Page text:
Tall, dark and handsome is out of date, according to some of Britain’s best-known romantic writers. 58 romantic novelists were interviewed to find out what they thought made the perfect man and they believe that today’s romance reader wants someone who is loyal, honest, kind – and able to wield a bar of soap.
The Festival of Romance, a literary festival held dedicated to romantic fiction, interviewed the writers to find out what they considered to be the ideal qualities for a a perfect romantic male lead. The writers have struck tall, dark and rich off the must-have list, with wealth and bedroom skills taking second place to being a man of good morals and good heart.
The perfect man, according to the survey, must be loyal (91%) and honest (89%). But that won’t do him much good if he’s not a fan of frequent showers; personal hygiene came in in third place with 88% of respondents saying it was a must-have. Perhaps this explains the fascination with the scene where Mr Darcy jumps into the lake. Good hygiene is next to kindness (86%), a sense of humour (86%), and intelligence (85%), with being a man of principles (81%) rounding out the must-have list.
(For those of you wondering where being great in bed came in, it was considered desirable but not essential at 62%, along with good looks(60%). So hot stuff Casanovas need not apply.)
I’ve been amusing myself by imagining what would happen if you moved outside the romance genre and reverse the gender. You’ll have a hard-time finding books that bill themselves as straight-forward romance for men, but plenty of books that are seen as more “boy-ish”, particularly in sci-fi and fantasy*, lay the love plots on pretty thick. The noble quest that gets the girl is always a winner of a storyline and most epics are incomplete without a smidgen of sexual tension – think Aragorn and Arwen, Captain Kirk and, well, everyone – even Arthur Dent and Fenchurch.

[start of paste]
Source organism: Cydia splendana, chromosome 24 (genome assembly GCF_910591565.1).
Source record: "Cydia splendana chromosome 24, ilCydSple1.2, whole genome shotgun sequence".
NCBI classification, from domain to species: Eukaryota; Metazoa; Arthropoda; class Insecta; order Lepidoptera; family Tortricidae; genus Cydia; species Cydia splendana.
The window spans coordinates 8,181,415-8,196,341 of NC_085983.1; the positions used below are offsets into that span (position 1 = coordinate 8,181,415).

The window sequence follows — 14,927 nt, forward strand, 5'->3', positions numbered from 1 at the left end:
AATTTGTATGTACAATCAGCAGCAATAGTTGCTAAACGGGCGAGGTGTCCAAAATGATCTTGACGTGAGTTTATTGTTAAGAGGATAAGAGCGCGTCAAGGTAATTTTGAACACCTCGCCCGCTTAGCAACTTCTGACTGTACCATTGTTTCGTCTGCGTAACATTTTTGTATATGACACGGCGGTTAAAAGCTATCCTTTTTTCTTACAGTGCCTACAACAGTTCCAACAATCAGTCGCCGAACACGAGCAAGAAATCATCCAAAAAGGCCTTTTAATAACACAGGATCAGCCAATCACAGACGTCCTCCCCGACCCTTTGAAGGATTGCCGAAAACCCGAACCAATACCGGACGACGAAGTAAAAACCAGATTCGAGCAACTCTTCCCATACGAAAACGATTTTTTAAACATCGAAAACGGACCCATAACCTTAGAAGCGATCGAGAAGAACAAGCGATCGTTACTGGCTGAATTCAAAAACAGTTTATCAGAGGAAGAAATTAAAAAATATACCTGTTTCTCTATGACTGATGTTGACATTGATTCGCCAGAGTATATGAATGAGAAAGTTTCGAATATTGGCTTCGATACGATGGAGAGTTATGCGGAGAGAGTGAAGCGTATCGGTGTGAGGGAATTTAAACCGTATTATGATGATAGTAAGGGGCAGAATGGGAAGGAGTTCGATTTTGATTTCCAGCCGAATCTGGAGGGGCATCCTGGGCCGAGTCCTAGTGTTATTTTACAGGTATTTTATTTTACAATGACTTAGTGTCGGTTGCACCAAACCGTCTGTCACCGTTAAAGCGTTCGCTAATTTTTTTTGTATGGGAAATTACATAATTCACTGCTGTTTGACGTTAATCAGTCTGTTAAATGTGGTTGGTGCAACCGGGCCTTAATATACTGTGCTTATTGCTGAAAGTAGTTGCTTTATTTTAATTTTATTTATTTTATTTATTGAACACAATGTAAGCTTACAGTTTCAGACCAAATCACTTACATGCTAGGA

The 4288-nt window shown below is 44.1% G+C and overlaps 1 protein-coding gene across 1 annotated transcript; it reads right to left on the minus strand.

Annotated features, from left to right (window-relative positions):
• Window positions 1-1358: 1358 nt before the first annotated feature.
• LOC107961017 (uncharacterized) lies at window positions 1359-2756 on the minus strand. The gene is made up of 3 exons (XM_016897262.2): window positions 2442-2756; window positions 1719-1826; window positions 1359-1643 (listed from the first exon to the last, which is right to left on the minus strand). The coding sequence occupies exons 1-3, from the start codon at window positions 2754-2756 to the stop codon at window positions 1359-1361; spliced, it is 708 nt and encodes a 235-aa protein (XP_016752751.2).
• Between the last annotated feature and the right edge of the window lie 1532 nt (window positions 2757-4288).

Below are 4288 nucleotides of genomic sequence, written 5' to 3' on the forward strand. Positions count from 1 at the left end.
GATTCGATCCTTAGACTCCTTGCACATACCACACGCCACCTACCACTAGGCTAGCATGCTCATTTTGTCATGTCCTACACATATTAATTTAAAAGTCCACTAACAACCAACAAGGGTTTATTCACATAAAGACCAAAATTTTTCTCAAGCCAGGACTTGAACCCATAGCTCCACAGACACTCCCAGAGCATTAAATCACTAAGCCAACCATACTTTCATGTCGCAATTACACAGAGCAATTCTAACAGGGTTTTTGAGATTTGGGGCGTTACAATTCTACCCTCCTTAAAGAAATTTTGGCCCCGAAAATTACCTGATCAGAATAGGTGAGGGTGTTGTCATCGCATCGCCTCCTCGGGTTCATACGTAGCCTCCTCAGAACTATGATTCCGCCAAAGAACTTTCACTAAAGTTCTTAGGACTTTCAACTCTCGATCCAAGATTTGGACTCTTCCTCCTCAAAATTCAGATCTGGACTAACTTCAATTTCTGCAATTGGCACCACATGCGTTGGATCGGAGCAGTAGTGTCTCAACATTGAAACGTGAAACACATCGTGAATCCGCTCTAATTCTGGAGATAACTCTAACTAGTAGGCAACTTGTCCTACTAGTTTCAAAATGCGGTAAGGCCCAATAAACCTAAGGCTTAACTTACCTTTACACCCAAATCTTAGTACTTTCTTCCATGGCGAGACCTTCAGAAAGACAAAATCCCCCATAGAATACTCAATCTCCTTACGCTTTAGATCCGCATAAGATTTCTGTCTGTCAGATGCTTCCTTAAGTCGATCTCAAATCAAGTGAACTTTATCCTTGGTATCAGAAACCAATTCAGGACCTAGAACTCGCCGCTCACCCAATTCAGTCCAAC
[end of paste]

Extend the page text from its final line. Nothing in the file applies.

So if the men of romance have gone all squeaky clean and ultra moral, do this mean that the perfect woman (or hot alien type if you are Captain Kirk) has been similarly scaled down? Are we swapping exotic love interests for the clone next door? Will there be less women on the cover in space suits of a bikini-ish persuasion or shall we just expect to see sci-fi going straight for the shower for some titillation? (Star Trek and that T’Pol decontamination scene, I’m looking at you.)
Or what about the ideal female romantic interest for readers of fantasy? If we’re less worried about stunning good looks, social status and monetary wealth, does this mean we can downscale from the traditional female love interest being a princess, high priestess or absurdly hot goddess? Do the ladies of fantasy still need to have great big tracts of land and a libidinous bent, or is a kind heart and good shower after a hard day orc-slaying deemed sufficient?
If you’ve got opinions, the Festival of Romance has opened the polls to ask readers what they think makes the perfect man. The poll closes at midnight on 19th September 2011 and the results will be posted up shortly after.
* Just a quick note, I’m not saying that girls don’t read sci-fi/fantasy but that I have noticed that sci-fi/fantasy are often assumed to be of interest predominately to men. I enjoy reading many fantasy and sci-fi novels as do lots of women I know. I know men who love reading romances. If you’re reading outside the traditional reading list divides, more power to you. There’s plenty of great books out there in all shapes and genres.